‘Nagbe Will Not Step-Down in Ja’neh’s Prohibition Case’

Chief Justice Francis Saye Korkpor

Insists Chief Justice Korkpor

Chief Justice Francis Korkpor on yesterday denied impeachment-threatened Associate Justice Kabineh Ja’neh‘s contention that Associate Justice Joseph Nagbe, when he served as Senator for Sinoe County, participated in discussions by the majority members of the lower house to impeach Ja’neh, for which Nabge should recuse himself.

Korkpor said, however, denying Ja’neh’s request for Nagbe recusal lacked any factual evidence to establish that Nagbe had any interaction with the Lawmakers.

“Nagbe will not step down because Ja’neh has not produced any tangible document to have Nagbe recused from the writ of prohibition hearing,” Korkpor insisted.

Justifying his decision, the Chief Justice maintained that for a justice or judge to be recused from the hearing and determination of a case, the accuser should have tangible evidence. “For example, the justice must have earlier heard the matter and when the case is brought, then that person should recuse themselves from hearing it, or if there were to be a relationship with any of the party.”

In this instance, Korkpor noted, “The court says that in the application of Ja’neh there was no document showing that Nagbe made any statement that shows his biases if he was to hear and determined the matter.

“But, to say that Nagbe should recuse himself without an established a fact will set a bad precedent, wherein any anyone would call for a justice’s recusal and we were to accept it, ”Korkpor.

Again, Korkpor emphasized ,” to suggest that one was a member of the house of Senate before, there is intent that he had discussed the matter and took part into the discussion, is not correct.”

Initially, Ja’neh argued that before the appointment and subsequent confirmation of Nagbe he had held formal or informal interaction with members of the House of Representatives; therefore, according to Ja’neh, Nagbe was not qualified to sit on his case as associate justice.

His argument was contained in a request he filed before the Supreme Court, where he was asking the court to impose a stay order on his impeachment by the House of Representatives.

Prior to Ja’neh’s accusation, Nagbe had denied any interaction with members of the House of Representatives about Ja’neh’s impeachment and so he had not violated any law to warrant his recusal.


  1. Were the proceedings of the Senate officially recorded (as they should be) one could check them for comments made by Nagbe or for votes cast by him during the Senate’s hearing of the Ja’neh impeachment case. By my layman’s understanding or interpretation of the ruling handed down by the Chief Justice, that would be the right and proper way of determining whether or not Nagbe should recuse himself.

  2. Justice Ja’neh should just step down. He cannot be an effective Justice anymore. His relationship with other justices on the court is deteriorating and he still wants to be a Supreme Court Justice? How in hell is he going to do this if he has strained relationship with his colleagues? Really Justice Ja’neh?

  3. Is that what you called a strained relationship? Even if so, is that a reason for Janeh to step down? Are you friends with all the people at your work or on your team? Do you have a great relationship with everyone you work with? Have this in any way affected your competence or your performance at your job? It is Janeh’s lawyers that are pursuing all legal methods and tactics to defeat this case and they have the right to. Senators and legislators in our Capitol are not all lovey-dovey, but have anyone ask any of them to step down because they will not be able to perform their duties well. The Finance Minister just recently blasted the Justice and Information Ministers on air, straining their relationships. Did you ask one of them to step down because they will not work well in the President’s cabinet together? If you want Janeh to step down, find another reason and not this flimsy one.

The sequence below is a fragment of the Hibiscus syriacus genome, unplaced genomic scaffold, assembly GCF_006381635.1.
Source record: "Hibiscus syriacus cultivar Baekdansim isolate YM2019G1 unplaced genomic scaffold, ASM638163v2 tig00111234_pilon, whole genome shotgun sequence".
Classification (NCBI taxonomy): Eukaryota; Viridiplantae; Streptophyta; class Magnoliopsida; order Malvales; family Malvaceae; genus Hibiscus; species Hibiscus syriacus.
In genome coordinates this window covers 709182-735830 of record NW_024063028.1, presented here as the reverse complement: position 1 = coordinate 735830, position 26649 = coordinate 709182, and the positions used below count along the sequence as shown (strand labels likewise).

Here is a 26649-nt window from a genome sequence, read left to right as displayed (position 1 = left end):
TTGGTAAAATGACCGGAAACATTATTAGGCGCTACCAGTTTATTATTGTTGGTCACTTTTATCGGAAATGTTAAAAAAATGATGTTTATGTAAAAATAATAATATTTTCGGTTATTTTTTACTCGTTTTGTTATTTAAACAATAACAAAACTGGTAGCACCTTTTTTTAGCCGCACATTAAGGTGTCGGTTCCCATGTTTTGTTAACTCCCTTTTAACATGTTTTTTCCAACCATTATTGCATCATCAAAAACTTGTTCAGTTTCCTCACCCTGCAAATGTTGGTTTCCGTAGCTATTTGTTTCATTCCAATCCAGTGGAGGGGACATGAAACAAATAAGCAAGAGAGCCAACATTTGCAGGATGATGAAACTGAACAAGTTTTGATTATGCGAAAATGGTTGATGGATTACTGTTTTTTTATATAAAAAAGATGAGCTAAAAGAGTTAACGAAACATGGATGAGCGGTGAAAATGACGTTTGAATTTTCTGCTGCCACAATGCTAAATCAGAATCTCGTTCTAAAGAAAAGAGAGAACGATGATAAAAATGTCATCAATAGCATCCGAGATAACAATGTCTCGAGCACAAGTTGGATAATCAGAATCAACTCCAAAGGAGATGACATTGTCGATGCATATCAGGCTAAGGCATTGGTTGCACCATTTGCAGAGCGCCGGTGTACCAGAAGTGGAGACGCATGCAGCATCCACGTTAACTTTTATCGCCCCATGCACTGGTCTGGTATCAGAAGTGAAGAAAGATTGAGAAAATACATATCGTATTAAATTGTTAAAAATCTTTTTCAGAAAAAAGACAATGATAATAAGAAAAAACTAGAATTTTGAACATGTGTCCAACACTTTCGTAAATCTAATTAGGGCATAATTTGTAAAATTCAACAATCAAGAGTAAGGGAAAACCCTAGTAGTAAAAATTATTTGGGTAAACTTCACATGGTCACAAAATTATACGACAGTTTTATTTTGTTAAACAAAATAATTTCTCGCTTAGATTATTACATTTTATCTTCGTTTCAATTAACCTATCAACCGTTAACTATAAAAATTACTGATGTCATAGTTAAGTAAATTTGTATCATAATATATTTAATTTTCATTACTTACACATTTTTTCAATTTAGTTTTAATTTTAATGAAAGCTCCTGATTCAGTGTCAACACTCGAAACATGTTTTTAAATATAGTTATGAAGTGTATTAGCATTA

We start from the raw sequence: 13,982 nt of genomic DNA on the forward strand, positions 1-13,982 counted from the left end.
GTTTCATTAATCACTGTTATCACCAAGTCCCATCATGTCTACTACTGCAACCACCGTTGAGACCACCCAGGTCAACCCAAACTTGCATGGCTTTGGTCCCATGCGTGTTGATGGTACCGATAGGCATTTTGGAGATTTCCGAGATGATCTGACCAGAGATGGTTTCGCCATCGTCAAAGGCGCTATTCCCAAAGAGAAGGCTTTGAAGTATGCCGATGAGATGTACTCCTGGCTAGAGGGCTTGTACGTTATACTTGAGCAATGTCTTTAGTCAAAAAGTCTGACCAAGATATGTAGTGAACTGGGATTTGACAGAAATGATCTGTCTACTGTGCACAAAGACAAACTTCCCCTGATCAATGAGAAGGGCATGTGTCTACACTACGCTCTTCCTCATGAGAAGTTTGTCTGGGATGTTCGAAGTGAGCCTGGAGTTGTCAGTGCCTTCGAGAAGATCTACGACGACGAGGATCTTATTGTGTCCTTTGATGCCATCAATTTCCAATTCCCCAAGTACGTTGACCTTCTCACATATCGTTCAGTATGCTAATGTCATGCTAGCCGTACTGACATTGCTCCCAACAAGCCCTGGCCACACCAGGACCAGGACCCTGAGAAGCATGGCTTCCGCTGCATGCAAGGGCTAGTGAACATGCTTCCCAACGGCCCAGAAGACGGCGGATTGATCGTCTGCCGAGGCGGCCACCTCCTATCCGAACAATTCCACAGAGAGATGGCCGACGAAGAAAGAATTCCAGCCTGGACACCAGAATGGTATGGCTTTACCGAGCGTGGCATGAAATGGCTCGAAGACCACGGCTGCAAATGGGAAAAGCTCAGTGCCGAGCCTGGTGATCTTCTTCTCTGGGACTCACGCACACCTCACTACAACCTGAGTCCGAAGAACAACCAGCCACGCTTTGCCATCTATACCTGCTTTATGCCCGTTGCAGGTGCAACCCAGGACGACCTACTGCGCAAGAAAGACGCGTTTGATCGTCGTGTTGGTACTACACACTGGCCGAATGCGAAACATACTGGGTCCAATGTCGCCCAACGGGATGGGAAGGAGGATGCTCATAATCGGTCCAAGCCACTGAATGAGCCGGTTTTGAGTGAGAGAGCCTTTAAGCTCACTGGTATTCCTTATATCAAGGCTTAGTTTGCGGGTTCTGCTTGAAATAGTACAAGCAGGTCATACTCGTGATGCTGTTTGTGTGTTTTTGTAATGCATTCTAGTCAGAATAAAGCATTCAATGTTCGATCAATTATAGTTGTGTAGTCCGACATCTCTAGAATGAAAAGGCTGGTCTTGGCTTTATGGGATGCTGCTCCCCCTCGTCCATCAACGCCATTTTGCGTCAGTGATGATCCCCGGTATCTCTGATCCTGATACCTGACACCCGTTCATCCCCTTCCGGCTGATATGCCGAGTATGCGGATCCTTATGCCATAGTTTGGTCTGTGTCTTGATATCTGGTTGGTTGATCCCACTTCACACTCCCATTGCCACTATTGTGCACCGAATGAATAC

4. Phil’s thought on the significance of relationship amongst the Justices is to the point. Justices on the Supreme Court, to use the U.S as a model, are very keen on protecting the institution of the Court, regardless of each of their political leaning or the political battle that brought them to the court. Once a Justice is confirmed by the Senate to the Supreme Court, the other Justices make every effort to accommodate that Justice in an incredible display of camaraderie. The late Antonio Scalia, the most conservative Justice during his time on the bench and the most liberal Justice, Ruth Bader Ginsburg we’re known for frequenting social events that interest them together, though they both shared diverse views on key issues of the Constitution.
    The personal relationship amongst the Justices is key in how they sometimes make decisions in the national interest. For example, it was the conservative Chief Justice, John Roberts, that saved Obamacare when he sided with the liberal justices. At other times, almost as a payback, Ruth Bader Ginsburg sided with the conservative justices in a ruling that angered liberal voters. But by doing this the court is trying to demonstrate that they can rise above politics and rule in what is the best interest of the country as required by the Constitution. To do that requires them to have a genuine likeness for each other.
    And this is why Phil’s point is and should be well noted. I observe this every time I’m in court before panel of judges, who come from diverse political viewpoints. This relationship is unlike that of an ordinary work relationship. These Judges are the custodian of the institution of the Judiciary.


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